CHOP Doc Gives Inoculation His Best Shot


A Q and A with Dr. Paul Offit, the chief of infectious diseases at Children’s Hospital of Philadelphia who works to overcome the beliefs of "anti-vaxxers." 

Dr. Paul Offit was a young attending physician at Children’s Hospital of Philadelphia in 1991 when a local outbreak of measles infected more than 1,400 people and claimed nine lives, all of them children.

The area epidemic  — emanating from two local fundamentalist Christian churches opposed to vaccines — prompted the federal government in 1993 to create the Vaccines for Children program, which provides free shots for uninsured and underinsured children. As a result of the program, the number of immunized children increased significantly.

But a new wave of skepticism to vaccines has emerged in recent years, starting with a 1998 report that purported to link autism to vaccines — later debunked — and gaining steam with the help of celebrity Jenny McCarthy, who became the face of the anti-vaccine movement until she claimed, despite years of comments to the contrary, that she had been misrepresented, saying, “I am not anti-vaccine.”

Now the chief of infectious diseases at CHOP, the 63-year-old Offit has become a leading critic of the anti-vaccination movement. He has written a new book, Bad Faith: How Religious Belief Undermines Medicine, set to be released March 10, and recently spoke with the Jewish Exponent in a telephone interview about what he sees as the dangers of ignoring sound science. His responses have been edited for space and clarity.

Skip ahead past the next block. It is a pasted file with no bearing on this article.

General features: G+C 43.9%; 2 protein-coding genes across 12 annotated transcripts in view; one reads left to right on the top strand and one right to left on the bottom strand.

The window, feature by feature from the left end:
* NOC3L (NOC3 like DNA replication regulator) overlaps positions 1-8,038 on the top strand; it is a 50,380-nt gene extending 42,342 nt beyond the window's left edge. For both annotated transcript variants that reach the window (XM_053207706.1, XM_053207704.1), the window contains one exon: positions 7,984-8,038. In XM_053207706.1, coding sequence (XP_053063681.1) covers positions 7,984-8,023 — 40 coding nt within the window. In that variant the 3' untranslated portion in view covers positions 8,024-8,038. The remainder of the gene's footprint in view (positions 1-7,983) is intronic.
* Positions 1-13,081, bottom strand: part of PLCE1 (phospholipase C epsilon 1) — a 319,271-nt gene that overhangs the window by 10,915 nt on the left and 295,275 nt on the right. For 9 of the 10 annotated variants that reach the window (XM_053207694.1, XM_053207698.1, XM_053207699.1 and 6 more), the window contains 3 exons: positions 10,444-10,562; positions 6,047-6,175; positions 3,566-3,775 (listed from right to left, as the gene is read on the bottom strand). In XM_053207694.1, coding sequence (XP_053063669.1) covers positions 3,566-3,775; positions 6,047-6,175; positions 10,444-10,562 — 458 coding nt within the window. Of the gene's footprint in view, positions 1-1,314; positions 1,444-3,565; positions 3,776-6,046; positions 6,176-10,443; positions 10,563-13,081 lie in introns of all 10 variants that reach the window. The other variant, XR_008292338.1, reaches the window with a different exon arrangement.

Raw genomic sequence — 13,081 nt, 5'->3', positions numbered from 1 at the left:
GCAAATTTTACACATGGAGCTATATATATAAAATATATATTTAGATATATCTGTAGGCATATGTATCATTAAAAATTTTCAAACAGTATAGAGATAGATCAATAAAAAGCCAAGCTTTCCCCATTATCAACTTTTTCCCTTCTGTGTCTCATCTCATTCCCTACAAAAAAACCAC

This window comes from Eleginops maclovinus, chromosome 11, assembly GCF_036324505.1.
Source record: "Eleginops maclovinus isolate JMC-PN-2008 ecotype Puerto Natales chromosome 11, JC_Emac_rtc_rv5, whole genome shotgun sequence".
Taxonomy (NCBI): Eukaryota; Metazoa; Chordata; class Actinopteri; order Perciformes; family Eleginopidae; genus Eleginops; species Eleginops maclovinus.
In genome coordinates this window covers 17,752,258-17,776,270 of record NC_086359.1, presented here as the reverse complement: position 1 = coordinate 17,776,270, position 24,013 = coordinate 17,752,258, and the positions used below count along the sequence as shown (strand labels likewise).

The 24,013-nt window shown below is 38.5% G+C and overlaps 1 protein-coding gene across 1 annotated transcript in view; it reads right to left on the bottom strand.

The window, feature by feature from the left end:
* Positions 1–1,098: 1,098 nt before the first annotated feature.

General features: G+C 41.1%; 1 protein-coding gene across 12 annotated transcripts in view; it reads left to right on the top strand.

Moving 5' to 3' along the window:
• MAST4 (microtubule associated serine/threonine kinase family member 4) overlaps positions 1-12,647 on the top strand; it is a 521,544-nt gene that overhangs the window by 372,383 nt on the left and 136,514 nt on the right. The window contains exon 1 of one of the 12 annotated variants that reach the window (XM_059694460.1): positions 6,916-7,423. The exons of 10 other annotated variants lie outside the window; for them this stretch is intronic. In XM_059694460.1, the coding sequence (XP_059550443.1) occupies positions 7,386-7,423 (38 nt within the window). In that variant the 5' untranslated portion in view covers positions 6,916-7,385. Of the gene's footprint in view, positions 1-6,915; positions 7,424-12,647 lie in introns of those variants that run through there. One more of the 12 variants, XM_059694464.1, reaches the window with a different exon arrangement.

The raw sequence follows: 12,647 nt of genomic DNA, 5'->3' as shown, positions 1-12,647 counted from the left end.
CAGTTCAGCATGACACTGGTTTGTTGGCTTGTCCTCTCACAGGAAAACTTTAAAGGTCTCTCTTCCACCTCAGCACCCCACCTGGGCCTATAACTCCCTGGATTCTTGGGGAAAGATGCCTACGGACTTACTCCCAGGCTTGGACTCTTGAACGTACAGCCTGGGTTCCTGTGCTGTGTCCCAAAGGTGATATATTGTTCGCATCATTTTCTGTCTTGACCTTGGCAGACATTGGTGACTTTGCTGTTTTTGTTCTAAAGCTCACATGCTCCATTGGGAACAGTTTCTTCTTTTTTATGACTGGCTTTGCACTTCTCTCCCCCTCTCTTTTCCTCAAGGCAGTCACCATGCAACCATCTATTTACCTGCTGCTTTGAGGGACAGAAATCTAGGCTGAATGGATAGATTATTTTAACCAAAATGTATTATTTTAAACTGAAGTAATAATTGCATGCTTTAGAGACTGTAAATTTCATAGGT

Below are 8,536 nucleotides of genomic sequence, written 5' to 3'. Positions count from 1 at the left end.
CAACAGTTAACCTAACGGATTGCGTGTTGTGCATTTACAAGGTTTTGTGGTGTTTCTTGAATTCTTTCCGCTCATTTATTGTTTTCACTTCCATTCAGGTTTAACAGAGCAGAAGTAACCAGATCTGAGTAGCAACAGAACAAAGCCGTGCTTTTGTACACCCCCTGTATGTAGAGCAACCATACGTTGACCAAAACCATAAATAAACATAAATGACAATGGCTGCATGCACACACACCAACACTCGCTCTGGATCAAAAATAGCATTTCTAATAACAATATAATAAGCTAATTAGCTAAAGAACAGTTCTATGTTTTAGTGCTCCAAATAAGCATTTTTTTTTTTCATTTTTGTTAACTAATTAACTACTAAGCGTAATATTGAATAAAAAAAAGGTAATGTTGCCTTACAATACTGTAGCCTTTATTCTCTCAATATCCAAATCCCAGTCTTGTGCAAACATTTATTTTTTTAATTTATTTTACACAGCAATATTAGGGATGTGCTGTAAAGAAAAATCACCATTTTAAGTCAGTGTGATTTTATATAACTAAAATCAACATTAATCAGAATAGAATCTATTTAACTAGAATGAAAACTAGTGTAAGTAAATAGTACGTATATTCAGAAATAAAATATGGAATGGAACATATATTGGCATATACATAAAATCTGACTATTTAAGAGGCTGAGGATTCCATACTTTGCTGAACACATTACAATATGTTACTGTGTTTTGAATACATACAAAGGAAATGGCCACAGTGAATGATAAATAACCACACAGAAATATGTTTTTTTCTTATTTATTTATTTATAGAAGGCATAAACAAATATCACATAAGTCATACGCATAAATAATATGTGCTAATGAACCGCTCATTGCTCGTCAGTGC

What impact did the 1991 measles outbreak have on you?

It scarred me, so much so that when I watch young physicians now say measles is no big deal, which some of these physicians in Southern California have been saying, one can only imagine that they’ve just never experienced measles, which is inexcusable. Certainly before there was a vaccine, every year in the United States three to four million children would get measles, including me, and  48,000 would be hospitalized and 500 would die.

What was interesting about the Philadelphia outbreak was it was like a pre-vaccine outbreak because these children weren’t vaccinated, so it was like the old days — except it was worse because they also didn’t believe in medical care. They weren’t quarantined. The virus was rampant. The city was in a panic. The schools canceled trips to the city. The city was a feared destination.